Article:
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    DOH! I was thinking of RAID 0.
     
  6. Kimmo Jaskari

    Kimmo Jaskari Screenwriter

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    Take a basic PC, tower model with at least four 5.25 inch slots free in the front fascia (5 slots free would be perfect since you can use one for DVD or CD(-RW))
    Buy two 3-drive hotswap IDE drive cages from 3ware (http://www.3ware.com) or just one now and save two 5.25 inch slots for later addition of another.
    Buy one 3ware Escalade 7850 IDE RAID card.
    Buy three 160GB 5400 rpm drives from Maxtor and configure them as one RAID 5 array (160x3-160=320GB of storage; you lose one drives worth for parity data).
    Presto, a home server with a secure RAID5 disk array, easily expandable when you run out of space by slotting in drives in the second drive cage (if you do get one).
     
  7. Danny R

    Danny R Supporting Actor

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    I'm putting together a terabyte server, as I'm looking to begin saving HDTV captured video.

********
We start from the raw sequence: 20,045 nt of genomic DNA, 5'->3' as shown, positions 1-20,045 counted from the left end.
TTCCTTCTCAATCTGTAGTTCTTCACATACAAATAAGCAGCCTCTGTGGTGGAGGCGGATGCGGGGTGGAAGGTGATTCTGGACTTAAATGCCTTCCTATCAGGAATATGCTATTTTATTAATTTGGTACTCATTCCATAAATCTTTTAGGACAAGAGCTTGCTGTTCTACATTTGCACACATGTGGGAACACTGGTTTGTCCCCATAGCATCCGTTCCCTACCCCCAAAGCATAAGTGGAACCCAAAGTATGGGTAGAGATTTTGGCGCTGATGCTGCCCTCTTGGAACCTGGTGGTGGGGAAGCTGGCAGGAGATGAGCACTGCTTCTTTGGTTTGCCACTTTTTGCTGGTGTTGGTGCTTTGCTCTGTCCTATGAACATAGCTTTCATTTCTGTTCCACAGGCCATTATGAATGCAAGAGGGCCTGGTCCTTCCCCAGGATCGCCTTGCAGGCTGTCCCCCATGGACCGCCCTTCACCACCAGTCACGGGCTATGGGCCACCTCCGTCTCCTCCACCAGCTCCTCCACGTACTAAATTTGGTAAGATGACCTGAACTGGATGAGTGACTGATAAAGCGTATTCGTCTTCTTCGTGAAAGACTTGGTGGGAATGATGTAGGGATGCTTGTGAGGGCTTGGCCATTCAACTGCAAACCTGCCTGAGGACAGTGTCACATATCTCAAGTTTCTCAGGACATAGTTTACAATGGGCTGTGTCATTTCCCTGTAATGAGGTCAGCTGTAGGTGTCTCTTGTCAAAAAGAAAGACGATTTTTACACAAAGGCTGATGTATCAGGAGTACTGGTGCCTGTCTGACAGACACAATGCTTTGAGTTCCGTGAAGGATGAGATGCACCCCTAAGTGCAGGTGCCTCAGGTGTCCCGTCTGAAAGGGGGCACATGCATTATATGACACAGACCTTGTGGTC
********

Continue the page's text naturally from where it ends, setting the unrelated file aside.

Same escalade card that Kimmo mentions ($500).

    Ten 120gb maxtor 5400 drives. Speed isn't a necessity, cheap storage is, and this drive has the best price point as I can get it for $135.

    I'm putting eight of the drives together as a raid-5 array. (no hot spare, no hot swap cages). My goal is storage, not staying up 24/7. If I have to take the server down to replace a bad drive, no big deal. Raid 5 insures I retain my files.

    One drive will stand alone as the boot drive holding the OS and applications. The last drive is the spare (but not installed).